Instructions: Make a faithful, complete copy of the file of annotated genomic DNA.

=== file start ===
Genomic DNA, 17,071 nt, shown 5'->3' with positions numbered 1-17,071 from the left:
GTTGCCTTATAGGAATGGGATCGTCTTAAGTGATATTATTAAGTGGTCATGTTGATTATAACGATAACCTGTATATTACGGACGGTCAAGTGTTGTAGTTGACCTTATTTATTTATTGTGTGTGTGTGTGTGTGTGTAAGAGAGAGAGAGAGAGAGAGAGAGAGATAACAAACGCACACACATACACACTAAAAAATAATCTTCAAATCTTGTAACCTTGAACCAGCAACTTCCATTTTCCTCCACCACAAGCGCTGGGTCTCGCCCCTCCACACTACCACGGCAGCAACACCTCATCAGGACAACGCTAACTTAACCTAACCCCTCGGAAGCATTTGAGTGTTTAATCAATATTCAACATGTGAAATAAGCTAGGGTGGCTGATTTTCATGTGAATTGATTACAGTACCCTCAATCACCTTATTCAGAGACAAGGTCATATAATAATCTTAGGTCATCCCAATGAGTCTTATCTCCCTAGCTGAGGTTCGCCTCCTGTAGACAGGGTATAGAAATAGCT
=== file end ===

Genomic DNA, 17,071 nt, shown 5'->3' with positions numbered 1-17,071 from the left:
GTTGCCTTATAGGAATGGGATCGTCTTAAGTGATATTATTAAGTGGTCATGTTGATTATAACGATAACCTGTATATTACGGACGGTCAAGTGTTGTAGTTGACCTTATTTATTTATTGTGTGTGTGTGTGTGTGTGTAAGAGAGAGAGAGAGAGAGAGAGAGAGATAACAAACGCACACACATACACACTAAAAAATAATCTTCAAATCTTGTAACCTTGAACCAGCAACTTCCATTTTCCTCCACCACAAGCGCTGGGTCTCGCCCCTCCACACTACCACGGCAGCAACACCTCATCAGGACAACGCTAACTTAACCTAACCCCTCGGAAGCATTTGAGTGTTTAATCAATATTCAACATGTGAAATAAGCTAGGGTGGCTGATTTTCATGTGAATTGATTACAGTACCCTCAATCACCTTATTCAGAGACAAGGTCATATAATAATCTTAGGTCATCCCAATGAGTCTTATCTCCCTAGCTGAGGTTCGCCTCCTGTAGACAGGGTATAGAAATAGCT